Tuesday, March 15, 2016
Grackles Out for Dinner
A couple of grackles (or is that a grackle couple?) came for dinner the other night. They usually come in groups and stay on the ground, eating the seeds tossed down by the smaller birds at the feeders. But maybe tonight was special.
When the whole group lands, they can inundate the area, taking turns splashing in the birdbath, covering the lawn like a feathery blanket, flitting back and forth from ground to tree. I like to observe their activities. But as much as I observe them, they are quite the observers themselves. When something, whether a person or the neighborhood stray cat or a visiting grandchild comes too near, they will take off and wait until the supposed danger has passed, then return to whatever they were doing. If someone, mostly me, becomes too annoying, the birds will tell me off, squawking loudly from the trees as if they are yelling at me to go away.
They are often confused with crows but there are differences in size and feathers: crows are larger but grackles have the most beautiful iridescent feathers. Crows are corvids while grackles are icterids, relatives but from different sides of the blackbird family.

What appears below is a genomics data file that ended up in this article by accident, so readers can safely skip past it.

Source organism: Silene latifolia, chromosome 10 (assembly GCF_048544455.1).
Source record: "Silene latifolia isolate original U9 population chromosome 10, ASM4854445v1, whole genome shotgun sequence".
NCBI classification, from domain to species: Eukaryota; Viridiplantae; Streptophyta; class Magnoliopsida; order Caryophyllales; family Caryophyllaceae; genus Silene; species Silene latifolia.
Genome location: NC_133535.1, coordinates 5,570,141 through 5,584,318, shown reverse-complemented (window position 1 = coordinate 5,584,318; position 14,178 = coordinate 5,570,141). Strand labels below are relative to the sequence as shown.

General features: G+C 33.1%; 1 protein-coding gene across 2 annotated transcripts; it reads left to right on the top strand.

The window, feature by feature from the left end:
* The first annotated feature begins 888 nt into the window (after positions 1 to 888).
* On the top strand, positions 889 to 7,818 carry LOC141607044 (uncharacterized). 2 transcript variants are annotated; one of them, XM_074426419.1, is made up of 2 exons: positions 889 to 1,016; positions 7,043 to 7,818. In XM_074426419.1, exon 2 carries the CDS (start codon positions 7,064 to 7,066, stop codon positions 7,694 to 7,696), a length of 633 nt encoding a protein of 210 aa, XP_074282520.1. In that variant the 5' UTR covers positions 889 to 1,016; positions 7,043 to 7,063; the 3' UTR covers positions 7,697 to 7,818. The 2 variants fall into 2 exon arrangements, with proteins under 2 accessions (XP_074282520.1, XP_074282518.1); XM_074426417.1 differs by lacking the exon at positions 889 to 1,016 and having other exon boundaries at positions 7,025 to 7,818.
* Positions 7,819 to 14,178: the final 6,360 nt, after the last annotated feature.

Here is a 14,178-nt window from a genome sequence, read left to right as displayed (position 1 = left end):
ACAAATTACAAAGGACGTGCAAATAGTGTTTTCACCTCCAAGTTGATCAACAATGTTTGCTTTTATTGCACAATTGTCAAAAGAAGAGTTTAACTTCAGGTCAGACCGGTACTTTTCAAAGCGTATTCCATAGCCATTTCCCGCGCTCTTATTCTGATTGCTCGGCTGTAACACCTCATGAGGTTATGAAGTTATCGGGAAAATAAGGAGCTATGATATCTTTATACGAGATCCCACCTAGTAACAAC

Whatever their differences, however, they are both smart birds. They have exceptional memories for faces and places. They can make and use tools. They can actually think like humans, according to tests being done in determining their brain capacity.
I remember how the old term “bird brain” was used to criticize someone who didn’t understand something but perhaps it wasn’t an epithet at all. The more we learn about these birds, the more impressive they seem. And that may go for most assumptions that we make. When we look at others in a negative way, are we really only showing our own lack of understanding? Grackles or crows, us or others, life in any form is an intriguing mystery.
The Massachusetts Audubon Society helps us distinguish grackles from crows:
John Marzluff's findings about crow smarts: